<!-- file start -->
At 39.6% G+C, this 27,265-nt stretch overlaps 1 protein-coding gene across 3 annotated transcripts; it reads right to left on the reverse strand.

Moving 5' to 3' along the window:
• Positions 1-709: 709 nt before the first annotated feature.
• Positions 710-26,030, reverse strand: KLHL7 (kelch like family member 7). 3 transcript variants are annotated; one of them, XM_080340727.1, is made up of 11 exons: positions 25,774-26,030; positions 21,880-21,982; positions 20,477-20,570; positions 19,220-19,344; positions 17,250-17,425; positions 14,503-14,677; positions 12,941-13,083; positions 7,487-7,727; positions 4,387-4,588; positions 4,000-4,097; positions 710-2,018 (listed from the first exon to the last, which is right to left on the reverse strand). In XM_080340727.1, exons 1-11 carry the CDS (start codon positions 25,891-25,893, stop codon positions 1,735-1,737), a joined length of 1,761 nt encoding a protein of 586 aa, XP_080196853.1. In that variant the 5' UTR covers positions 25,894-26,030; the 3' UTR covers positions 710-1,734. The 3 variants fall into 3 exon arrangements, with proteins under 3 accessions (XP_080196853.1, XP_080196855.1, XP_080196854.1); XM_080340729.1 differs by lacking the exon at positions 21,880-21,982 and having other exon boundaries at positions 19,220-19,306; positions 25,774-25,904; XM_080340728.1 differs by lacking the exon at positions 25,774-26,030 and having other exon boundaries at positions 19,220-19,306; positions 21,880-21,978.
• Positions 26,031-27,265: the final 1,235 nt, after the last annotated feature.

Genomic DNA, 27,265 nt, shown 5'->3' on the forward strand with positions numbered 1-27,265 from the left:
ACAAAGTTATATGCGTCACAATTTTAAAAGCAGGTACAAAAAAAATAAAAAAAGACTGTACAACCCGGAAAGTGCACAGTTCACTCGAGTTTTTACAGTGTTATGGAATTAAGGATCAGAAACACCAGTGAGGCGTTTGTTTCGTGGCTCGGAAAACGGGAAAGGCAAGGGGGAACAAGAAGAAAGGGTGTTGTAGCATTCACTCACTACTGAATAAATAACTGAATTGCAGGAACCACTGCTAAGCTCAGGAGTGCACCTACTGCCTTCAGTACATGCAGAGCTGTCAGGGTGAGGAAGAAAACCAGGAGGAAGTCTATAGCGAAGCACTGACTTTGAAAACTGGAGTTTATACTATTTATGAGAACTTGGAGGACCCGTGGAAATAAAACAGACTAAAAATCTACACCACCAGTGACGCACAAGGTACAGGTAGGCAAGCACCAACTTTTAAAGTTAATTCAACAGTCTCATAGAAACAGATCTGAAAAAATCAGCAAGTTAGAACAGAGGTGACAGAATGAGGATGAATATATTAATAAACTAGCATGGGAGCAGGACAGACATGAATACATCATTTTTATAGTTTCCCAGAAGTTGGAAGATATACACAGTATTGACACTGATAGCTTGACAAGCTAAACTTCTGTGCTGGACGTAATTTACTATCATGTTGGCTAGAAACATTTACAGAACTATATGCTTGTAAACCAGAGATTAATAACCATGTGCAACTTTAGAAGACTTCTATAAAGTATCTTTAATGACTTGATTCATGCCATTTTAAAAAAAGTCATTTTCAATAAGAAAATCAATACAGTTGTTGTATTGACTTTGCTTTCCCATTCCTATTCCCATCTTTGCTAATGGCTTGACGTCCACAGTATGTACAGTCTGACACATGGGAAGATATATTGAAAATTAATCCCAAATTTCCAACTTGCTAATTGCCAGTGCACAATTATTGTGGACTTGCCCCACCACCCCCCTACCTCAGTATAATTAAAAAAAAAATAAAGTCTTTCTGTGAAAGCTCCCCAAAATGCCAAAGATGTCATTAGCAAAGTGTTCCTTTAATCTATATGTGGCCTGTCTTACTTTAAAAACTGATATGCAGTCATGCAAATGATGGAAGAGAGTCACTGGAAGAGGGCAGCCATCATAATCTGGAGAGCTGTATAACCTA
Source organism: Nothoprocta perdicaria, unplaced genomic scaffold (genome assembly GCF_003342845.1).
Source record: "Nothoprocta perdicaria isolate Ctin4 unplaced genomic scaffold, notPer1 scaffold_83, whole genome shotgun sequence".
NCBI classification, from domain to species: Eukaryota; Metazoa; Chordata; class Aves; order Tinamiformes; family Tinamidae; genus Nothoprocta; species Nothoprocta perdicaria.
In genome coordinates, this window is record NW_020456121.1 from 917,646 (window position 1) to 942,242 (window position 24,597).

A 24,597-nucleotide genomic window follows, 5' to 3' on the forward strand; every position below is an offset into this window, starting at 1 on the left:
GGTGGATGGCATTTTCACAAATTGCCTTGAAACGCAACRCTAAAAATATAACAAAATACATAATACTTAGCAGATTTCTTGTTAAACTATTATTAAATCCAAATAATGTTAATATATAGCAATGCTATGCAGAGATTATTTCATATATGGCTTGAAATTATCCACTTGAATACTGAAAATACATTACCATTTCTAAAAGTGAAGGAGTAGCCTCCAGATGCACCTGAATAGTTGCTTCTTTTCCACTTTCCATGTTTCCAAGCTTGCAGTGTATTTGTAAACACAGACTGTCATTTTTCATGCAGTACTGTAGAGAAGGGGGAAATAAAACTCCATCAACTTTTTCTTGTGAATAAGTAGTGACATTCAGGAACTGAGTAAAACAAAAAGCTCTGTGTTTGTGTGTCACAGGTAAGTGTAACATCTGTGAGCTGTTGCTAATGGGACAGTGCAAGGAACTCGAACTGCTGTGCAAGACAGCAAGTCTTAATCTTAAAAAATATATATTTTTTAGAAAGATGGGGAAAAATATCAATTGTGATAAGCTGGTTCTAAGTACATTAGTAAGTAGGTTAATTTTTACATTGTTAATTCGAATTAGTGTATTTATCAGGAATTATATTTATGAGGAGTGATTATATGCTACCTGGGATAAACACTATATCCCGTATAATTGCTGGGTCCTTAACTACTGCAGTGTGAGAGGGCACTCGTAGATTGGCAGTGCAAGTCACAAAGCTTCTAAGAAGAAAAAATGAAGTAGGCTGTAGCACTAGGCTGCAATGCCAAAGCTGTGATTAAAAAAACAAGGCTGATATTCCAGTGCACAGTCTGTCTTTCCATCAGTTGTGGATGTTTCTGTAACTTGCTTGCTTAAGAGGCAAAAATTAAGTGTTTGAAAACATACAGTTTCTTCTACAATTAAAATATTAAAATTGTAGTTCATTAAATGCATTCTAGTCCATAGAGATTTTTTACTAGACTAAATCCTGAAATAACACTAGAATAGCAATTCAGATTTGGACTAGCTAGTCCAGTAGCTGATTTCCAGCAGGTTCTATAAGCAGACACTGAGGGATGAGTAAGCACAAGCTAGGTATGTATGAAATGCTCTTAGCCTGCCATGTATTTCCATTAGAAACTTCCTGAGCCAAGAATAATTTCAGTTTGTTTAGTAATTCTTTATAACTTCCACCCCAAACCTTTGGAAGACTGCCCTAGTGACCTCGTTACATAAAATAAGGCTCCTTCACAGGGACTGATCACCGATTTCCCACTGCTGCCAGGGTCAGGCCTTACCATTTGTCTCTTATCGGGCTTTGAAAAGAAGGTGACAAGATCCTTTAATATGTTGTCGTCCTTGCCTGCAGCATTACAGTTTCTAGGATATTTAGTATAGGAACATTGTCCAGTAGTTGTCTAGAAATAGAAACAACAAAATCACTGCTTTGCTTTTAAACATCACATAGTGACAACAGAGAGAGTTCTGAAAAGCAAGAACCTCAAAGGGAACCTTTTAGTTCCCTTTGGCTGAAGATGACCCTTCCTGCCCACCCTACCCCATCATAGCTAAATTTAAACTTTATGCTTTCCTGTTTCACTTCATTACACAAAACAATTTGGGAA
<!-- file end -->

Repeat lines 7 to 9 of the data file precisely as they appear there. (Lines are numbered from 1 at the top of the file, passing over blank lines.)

ACAAAGTTATATGCGTCACAATTTTAAAAGCAGGTACAAAAAAAATAAAAAAAGACTGTACAACCCGGAAAGTGCACAGTTCACTCGAGTTTTTACAGTGTTATGGAATTAAGGATCAGAAACACCAGTGAGGCGTTTGTTTCGTGGCTCGGAAAACGGGAAAGGCAAGGGGGAACAAGAAGAAAGGGTGTTGTAGCATTCACTCACTACTGAATAAATAACTGAATTGCAGGAACCACTGCTAAGCTCAGGAGTGCACCTACTGCCTTCAGTACATGCAGAGCTGTCAGGGTGAGGAAGAAAACCAGGAGGAAGTCTATAGCGAAGCACTGACTTTGAAAACTGGAGTTTATACTATTTATGAGAACTTGGAGGACCCGTGGAAATAAAACAGACTAAAAATCTACACCACCAGTGACGCACAAGGTACAGGTAGGCAAGCACCAACTTTTAAAGTTAATTCAACAGTCTCATAGAAACAGATCTGAAAAAATCAGCAAGTTAGAACAGAGGTGACAGAATGAGGATGAATATATTAATAAACTAGCATGGGAGCAGGACAGACATGAATACATCATTTTTATAGTTTCCCAGAAGTTGGAAGATATACACAGTATTGACACTGATAGCTTGACAAGCTAAACTTCTGTGCTGGACGTAATTTACTATCATGTTGGCTAGAAACATTTACAGAACTATATGCTTGTAAACCAGAGATTAATAACCATGTGCAACTTTAGAAGACTTCTATAAAGTATCTTTAATGACTTGATTCATGCCATTTTAAAAAAAGTCATTTTCAATAAGAAAATCAATACAGTTGTTGTATTGACTTTGCTTTCCCATTCCTATTCCCATCTTTGCTAATGGCTTGACGTCCACAGTATGTACAGTCTGACACATGGGAAGATATATTGAAAATTAATCCCAAATTTCCAACTTGCTAATTGCCAGTGCACAATTATTGTGGACTTGCCCCACCACCCCCCTACCTCAGTATAATTAAAAAAAAAATAAAGTCTTTCTGTGAAAGCTCCCCAAAATGCCAAAGATGTCATTAGCAAAGTGTTCCTTTAATCTATATGTGGCCTGTCTTACTTTAAAAACTGATATGCAGTCATGCAAATGATGGAAGAGAGTCACTGGAAGAGGGCAGCCATCATAATCTGGAGAGCTGTATAACCTA
Source organism: Nothoprocta perdicaria, unplaced genomic scaffold (genome assembly GCF_003342845.1).
Source record: "Nothoprocta perdicaria isolate Ctin4 unplaced genomic scaffold, notPer1 scaffold_83, whole genome shotgun sequence".